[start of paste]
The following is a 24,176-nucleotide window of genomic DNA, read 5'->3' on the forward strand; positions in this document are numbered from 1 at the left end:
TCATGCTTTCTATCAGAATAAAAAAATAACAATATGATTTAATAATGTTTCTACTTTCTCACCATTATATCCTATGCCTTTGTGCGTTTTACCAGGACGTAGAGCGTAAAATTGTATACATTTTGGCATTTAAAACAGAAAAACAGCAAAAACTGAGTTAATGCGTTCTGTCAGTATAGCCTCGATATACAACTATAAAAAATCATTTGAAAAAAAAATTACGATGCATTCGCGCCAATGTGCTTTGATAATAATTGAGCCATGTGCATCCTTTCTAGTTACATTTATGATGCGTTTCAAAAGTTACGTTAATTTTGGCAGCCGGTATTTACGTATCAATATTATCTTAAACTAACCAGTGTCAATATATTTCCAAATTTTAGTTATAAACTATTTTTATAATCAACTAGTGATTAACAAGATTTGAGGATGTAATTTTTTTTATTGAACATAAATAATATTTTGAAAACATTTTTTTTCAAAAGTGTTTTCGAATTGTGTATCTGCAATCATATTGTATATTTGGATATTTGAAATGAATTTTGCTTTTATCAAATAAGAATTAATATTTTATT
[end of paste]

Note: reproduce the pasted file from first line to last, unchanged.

The following is a 24,176-nucleotide window of genomic DNA, read 5'->3' on the forward strand; positions in this document are numbered from 1 at the left end:
TCATGCTTTCTATCAGAATAAAAAAATAACAATATGATTTAATAATGTTTCTACTTTCTCACCATTATATCCTATGCCTTTGTGCGTTTTACCAGGACGTAGAGCGTAAAATTGTATACATTTTGGCATTTAAAACAGAAAAACAGCAAAAACTGAGTTAATGCGTTCTGTCAGTATAGCCTCGATATACAACTATAAAAAATCATTTGAAAAAAAAATTACGATGCATTCGCGCCAATGTGCTTTGATAATAATTGAGCCATGTGCATCCTTTCTAGTTACATTTATGATGCGTTTCAAAAGTTACGTTAATTTTGGCAGCCGGTATTTACGTATCAATATTATCTTAAACTAACCAGTGTCAATATATTTCCAAATTTTAGTTATAAACTATTTTTATAATCAACTAGTGATTAACAAGATTTGAGGATGTAATTTTTTTTATTGAACATAAATAATATTTTGAAAACATTTTTTTTCAAAAGTGTTTTCGAATTGTGTATCTGCAATCATATTGTATATTTGGATATTTGAAATGAATTTTGCTTTTATCAAATAAGAATTAATATTTTATT